By: Bertina Su, MPH, senior specialist, Laboratory Systems and Standards, APHL
Last fall I was invited back to my alma mater to talk about life after University of Maryland’s (UMD) Master of Public Health (MPH) program. A former classmate was coordinating an informational session for undergraduate students to help them get a sense of where the MPH grads went in their careers; she asked me to participate and I happily accepted both because she is a friend but also because I could have used an event like this when I was finishing my undergrad degree.
My journey into public health was not something that I planned. I earned a bachelor’s degree from Washington and Lee in chemistry, but as graduation loomed, I still had no idea what I wanted to do with my life after receiving my diploma. Reality was sinking in. My fellow chemistry classmates went into research or continued to medical school, and while those options seemed to be the logical next steps, they were not the right fit for me.
I took a year off after graduation to volunteer at Bread for the City, a non-profit in Washington, DC, that provides food, clothing, medical care, legal and social services residents in need; it was there that I became exposed to the world of public health. I worked in the medical clinic doing mostly administrative work helping with health insurance enrollment and coordinating health education programs. I began to understand what public health was, and that I could use my science education in this field to help people. I spoke with many of the staff about how they found their way into public health, and they all had MPH degrees. It became clear that if I wanted to move my career in this direction, I needed to find an MPH program that worked for me. Before I knew it, I was back in school learning about biostatistics, program evaluation and epidemiology. After completing UMD’s two-year MPH program, I interviewed for a program manager position at APHL, and I have been here ever since.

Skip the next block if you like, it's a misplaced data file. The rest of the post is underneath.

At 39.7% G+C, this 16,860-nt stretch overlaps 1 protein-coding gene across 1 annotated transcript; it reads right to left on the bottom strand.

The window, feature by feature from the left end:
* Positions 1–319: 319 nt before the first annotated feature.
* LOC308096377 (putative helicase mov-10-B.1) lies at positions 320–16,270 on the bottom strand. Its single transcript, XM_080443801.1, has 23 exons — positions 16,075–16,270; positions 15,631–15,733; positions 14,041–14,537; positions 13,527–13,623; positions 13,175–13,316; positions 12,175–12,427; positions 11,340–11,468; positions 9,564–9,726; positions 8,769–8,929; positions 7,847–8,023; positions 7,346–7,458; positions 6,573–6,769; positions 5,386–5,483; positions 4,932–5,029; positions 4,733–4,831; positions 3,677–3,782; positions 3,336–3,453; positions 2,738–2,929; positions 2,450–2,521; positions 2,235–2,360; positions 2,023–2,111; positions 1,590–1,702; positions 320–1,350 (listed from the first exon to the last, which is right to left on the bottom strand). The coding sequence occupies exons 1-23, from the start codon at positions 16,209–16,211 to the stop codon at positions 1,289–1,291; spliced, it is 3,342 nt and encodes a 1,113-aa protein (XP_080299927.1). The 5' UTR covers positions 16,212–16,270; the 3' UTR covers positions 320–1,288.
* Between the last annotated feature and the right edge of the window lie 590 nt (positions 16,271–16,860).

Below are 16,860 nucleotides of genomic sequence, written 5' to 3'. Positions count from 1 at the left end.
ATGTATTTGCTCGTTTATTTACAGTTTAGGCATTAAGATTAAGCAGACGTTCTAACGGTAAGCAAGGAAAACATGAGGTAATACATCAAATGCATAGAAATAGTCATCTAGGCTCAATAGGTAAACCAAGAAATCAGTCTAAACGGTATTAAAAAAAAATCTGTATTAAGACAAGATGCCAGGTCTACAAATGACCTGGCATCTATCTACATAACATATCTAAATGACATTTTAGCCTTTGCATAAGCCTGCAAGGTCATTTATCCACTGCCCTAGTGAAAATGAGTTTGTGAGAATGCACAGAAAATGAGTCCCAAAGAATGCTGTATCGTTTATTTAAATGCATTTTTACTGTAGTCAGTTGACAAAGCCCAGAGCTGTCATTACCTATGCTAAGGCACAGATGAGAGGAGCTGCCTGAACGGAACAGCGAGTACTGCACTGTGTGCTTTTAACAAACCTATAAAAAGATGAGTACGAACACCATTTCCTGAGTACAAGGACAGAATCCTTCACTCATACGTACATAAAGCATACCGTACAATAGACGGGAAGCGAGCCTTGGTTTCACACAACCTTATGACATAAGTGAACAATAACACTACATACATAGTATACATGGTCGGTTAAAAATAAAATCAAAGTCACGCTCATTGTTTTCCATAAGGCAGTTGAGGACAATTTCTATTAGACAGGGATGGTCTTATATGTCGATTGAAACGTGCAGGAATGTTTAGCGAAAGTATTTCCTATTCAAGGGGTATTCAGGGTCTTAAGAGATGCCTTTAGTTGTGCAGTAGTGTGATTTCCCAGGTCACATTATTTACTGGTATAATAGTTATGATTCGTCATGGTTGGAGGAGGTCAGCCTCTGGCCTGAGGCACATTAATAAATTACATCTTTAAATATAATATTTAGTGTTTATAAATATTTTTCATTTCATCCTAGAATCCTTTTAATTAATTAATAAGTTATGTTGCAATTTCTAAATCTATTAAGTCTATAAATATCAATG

Fast forward a few years… There I am setting up my information table at UMD’s School of Public Health featuring APHL’s Annual Report, Lab Matters and my own business cards. I even wore my APHL STAPH staff t-shirt. I had the opportunity to speak with several students who asked questions mostly about my MPH experience and responsibilities at APHL. Some were not familiar with either public health laboratories or association work, so it was rewarding to expand their knowledge. I talked about my quality improvement and survey work, but their ears really perked up when I told them that I get to travel and work with people all over the country.
I’d love to see undergraduate public health programs hold more events like this one to give the next round of graduates the opportunity to hear from alumni about their journey into the public health workforce and about other career paths they had not considered. While my path into public health may have been unconventional, I am thankful that I took it. The work has been rewarding, and I hope that my participation will encourage another public health student to pursue an equally fulfilling position.
I encourage you to contact your alma mater to share your knowledge, experience and lessons-learned with public health students. You just might inspire someone to pursue a career in a public health lab.
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